Watermelon cultivation started thousands of years ago, but didn't start in the United States until the 1500s. These large fruits come in several different varieties and can be as light as five pounds or as heavy as 200 pounds. No matter what the variety is, watermelons have a light, sweet flavor that is perfect for cooling down on a hot day. They can grow in almost any climate that has warm summers, but they must have ideal growing plots to do well.
Choose a spot in your garden that gets full sunlight. Watermelons do best in hot and humid environments.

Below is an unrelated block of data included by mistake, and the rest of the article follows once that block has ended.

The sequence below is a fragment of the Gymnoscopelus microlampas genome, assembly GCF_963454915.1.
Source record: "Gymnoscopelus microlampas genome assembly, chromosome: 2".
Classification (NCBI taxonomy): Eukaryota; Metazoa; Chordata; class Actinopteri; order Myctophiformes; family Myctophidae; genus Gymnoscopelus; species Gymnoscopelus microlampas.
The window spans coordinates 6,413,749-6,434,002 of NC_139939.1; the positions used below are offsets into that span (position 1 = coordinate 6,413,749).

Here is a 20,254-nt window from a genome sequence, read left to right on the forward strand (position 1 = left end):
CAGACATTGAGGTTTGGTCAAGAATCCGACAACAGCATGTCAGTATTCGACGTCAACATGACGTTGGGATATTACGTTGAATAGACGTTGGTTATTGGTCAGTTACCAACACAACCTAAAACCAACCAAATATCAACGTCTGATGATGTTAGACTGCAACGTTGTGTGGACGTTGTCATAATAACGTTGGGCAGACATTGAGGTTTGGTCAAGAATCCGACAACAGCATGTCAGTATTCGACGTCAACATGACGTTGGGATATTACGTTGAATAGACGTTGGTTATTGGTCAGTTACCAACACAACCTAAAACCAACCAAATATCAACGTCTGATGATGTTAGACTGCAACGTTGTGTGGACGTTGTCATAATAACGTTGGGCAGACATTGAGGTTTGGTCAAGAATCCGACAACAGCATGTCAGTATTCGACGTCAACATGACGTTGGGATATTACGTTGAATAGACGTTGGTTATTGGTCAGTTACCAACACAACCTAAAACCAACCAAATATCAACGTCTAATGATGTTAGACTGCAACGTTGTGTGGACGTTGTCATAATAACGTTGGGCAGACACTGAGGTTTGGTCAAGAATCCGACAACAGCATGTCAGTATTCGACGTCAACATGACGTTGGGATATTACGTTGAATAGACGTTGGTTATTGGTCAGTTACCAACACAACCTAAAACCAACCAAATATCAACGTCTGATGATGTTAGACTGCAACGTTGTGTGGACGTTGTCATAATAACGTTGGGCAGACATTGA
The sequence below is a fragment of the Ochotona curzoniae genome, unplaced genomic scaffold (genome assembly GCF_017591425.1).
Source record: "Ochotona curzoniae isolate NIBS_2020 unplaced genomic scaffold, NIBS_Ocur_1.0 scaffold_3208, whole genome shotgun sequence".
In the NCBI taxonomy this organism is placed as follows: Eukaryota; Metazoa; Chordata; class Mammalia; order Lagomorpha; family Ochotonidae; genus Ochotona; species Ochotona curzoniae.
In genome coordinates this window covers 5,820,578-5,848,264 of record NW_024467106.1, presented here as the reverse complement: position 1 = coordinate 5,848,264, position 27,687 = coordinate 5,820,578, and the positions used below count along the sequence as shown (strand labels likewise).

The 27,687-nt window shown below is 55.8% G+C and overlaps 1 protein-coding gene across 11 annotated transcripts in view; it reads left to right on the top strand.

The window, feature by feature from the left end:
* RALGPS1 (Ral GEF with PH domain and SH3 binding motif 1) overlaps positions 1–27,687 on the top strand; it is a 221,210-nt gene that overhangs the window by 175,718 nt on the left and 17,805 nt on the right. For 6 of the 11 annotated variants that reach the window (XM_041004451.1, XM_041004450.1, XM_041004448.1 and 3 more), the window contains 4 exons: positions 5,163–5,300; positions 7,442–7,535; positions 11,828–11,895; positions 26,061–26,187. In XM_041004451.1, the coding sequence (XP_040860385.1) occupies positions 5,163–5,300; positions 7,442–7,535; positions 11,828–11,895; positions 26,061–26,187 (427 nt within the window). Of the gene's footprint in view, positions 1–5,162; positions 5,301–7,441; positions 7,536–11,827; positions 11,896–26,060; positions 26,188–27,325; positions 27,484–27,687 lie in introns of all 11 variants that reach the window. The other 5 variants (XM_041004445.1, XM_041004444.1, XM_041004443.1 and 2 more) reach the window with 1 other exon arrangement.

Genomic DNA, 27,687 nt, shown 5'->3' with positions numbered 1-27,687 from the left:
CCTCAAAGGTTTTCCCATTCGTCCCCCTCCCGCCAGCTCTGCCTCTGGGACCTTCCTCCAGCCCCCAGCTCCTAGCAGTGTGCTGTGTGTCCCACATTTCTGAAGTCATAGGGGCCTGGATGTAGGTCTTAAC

Dig a hole about a foot deep and four feet wide. Set the soil aside in a pile. Break it up with a shovel to remove large clumps.
Mix one part compost to three parts soil. The compost will add nutrients to the soil as well as help it drain.
Fill the hole with the soil and compost mixture. Arrange the mixture so it makes a hill. Ideally, the top of the hill should be about four inches higher than the ground surrounding it.
Bury four watermelon seeds an inch deep at the top of the hill. Water the soil so it is moist.
Keep the soil moist at all times. It is especially important that watermelons have moist soil.